3 Min Read
* Dispute centers on allegations of breach of contract
* Judgment has perplexed the tech world
By Dave Graham
MEXICO CITY, Dec 5 (Reuters) - A plaintiff in a case against Yahoo Inc in which a Mexico City civil court made a $2.7 billion preliminary judgment against the U.S. firm said on Wednesday he and his partners were willing to accept a legal settlement for less.
The ruling by the 49th Civil Court of the Federal District of Mexico City, which was issued on Friday and perplexed the tech world, involves allegations of breach of contract related to an online yellow pages listings service, according to Yahoo.
The lawsuit was brought by Worldwide Directories S.A. de C.V. and Ideas Interactivas S.A. de C.V. against Yahoo and Yahoo de Mexico, according to Yahoo.
Carlos Bazan-Canabal, who says he is a partner in both firms and is named as their strategic planning director in copies of court documents relating to the case obtained by Reuters, said the plaintiffs were prepared to listen if Yahoo made an offer.
"If we can reach a settlement with an interesting number, we would go for it," Bazan-Canabal told Reuters, adding it could be for less than the preliminary award.
Bazan-Canabal said there were "less than five" people behind the case against Yahoo.
Yahoo believes it has "numerous" grounds to appeal against the preliminary judgment, including both errors in procedure and in application of law, a person familiar with the matter told Reuters on Monday.
Bazan-Canabal, who operates a host of websites, said he joined Yahoo in 1999 and later helped to launch Yahoo Mexico.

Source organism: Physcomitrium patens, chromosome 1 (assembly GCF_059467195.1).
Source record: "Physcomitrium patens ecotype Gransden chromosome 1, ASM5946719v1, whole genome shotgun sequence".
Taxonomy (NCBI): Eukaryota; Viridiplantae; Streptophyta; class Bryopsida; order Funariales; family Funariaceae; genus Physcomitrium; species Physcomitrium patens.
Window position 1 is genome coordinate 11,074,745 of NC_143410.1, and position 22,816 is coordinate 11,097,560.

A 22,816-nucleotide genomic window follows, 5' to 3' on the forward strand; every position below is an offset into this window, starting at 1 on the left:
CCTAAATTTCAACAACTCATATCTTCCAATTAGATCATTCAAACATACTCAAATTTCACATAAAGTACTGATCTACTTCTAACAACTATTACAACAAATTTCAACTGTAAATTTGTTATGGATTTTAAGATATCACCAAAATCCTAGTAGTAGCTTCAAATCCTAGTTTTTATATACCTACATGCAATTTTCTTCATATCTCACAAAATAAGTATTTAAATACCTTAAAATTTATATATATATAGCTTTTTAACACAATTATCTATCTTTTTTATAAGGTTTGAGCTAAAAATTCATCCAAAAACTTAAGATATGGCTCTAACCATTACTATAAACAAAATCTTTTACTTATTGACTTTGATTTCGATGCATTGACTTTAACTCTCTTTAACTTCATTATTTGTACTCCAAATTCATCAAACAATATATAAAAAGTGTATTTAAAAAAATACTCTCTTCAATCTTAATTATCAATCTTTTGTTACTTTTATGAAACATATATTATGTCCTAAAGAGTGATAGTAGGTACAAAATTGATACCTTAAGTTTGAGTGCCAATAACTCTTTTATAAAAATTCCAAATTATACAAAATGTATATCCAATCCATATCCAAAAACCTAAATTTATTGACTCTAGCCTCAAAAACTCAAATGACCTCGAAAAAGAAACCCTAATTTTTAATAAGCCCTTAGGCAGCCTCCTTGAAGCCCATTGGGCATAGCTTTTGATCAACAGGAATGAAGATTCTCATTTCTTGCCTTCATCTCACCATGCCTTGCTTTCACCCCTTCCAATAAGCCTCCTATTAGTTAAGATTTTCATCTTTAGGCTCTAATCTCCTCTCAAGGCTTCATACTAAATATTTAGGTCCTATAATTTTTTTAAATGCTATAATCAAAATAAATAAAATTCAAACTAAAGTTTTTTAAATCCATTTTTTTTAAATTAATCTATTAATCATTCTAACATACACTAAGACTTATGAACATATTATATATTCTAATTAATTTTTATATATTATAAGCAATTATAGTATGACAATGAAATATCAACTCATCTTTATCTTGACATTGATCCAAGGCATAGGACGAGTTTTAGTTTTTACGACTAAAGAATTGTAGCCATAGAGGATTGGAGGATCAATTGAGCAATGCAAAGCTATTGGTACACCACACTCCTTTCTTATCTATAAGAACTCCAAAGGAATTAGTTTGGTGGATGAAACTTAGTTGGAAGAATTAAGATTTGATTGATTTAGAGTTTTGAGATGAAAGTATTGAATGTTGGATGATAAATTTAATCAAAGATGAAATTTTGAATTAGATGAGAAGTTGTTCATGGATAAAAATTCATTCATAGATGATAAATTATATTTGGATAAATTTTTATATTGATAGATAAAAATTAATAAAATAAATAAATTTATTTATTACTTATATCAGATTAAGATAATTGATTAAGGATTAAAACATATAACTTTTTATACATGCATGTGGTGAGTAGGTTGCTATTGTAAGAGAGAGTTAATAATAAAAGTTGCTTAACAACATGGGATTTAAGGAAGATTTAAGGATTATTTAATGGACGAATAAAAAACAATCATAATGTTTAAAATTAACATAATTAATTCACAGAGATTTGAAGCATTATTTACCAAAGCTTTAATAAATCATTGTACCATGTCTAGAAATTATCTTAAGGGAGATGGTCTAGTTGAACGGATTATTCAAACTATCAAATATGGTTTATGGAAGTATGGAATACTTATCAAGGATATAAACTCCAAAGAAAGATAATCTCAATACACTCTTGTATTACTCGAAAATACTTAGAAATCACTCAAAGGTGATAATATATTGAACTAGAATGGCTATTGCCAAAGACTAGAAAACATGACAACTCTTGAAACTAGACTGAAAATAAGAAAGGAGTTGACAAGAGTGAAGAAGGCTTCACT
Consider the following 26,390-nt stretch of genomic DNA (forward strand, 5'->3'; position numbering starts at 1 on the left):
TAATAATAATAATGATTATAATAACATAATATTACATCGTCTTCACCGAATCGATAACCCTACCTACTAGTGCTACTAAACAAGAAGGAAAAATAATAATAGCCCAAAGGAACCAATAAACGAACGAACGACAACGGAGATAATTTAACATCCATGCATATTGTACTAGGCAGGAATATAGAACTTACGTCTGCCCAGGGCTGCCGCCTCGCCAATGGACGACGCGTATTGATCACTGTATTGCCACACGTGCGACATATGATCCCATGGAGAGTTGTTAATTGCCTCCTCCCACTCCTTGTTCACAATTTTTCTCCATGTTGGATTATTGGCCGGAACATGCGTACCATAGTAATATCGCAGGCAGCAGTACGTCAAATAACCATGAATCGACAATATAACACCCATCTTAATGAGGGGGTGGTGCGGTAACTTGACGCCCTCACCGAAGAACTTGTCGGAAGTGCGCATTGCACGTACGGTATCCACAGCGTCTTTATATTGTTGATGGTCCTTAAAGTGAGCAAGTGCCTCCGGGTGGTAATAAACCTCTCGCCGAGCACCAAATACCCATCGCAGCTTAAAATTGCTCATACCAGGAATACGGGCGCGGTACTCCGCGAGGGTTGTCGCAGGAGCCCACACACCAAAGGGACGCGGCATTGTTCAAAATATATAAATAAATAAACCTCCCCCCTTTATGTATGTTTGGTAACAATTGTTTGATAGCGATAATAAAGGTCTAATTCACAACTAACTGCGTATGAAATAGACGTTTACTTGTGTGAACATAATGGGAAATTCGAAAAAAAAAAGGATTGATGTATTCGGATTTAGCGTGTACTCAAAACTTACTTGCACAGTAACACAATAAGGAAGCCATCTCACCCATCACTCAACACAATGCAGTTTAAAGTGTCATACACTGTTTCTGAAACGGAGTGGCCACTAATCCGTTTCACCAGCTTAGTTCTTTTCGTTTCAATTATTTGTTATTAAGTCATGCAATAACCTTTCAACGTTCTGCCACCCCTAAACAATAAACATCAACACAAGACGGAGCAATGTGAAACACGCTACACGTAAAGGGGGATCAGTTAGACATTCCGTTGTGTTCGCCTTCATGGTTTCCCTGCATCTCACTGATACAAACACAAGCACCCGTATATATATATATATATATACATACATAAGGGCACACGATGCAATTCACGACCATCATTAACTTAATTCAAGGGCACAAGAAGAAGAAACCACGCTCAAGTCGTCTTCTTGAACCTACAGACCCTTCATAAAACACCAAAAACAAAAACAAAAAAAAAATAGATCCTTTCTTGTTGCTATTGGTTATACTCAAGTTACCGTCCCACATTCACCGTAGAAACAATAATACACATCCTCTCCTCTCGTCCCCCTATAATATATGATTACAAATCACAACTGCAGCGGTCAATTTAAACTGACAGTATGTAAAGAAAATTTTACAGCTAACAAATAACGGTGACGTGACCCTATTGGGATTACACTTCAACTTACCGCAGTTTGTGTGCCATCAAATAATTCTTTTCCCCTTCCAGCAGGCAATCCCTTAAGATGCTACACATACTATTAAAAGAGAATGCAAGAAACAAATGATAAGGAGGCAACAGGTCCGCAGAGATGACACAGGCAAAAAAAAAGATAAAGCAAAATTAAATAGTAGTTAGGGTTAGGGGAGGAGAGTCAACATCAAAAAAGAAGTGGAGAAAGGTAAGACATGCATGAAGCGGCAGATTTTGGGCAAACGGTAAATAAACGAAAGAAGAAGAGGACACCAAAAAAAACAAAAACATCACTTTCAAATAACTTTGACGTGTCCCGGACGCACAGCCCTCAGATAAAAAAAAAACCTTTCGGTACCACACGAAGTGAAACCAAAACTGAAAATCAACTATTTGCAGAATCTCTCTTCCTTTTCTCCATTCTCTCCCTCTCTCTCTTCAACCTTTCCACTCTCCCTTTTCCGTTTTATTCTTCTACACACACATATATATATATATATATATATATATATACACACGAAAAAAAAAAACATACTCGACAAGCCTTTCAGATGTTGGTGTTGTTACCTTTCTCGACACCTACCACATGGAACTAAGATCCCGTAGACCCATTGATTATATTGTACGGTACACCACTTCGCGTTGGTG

A Yahoo spokeswoman confirmed he worked for Yahoo Mexico, but declined to comment further.
Bazan-Canabal said the dispute centered on agreements signed between Yahoo Mexico and Ideas Interactivas between 2002 and 2004 over a business venture for an online business search function "Yahoo! Paginas Utiles" as well as printed volumes.
After initial success with the project, the two sides agreed to extend the model to other parts of the world including Puerto Rico, Central America, Australia and Japan, but Yahoo later broke the deal unilaterally, Bazan-Canabal said.
The joint agreement had been due to last until 2009, with options to extend it further, he added. Breaking the deal caused Ideas Interactivas to go bankrupt, Bazan-Canabal said.
Worldwide Directories had earlier been set up as a holding company for Ideas Interactivas, he added.
Any appeal by Yahoo is expected to be heard by a panel of three judges in a superior court in Mexico City.
Yahoo's most recent 10Q filing, which lists major ongoing legal proceedings, makes no mention of the lawsuit.
A JPMorgan analyst said the judgment, if sustained, would cost the company an estimated 40 percent of its 2012 cash balance, as projected by the bank.
Shares of Yahoo fell 0.2 percent to close at $18.89 on Nasdaq.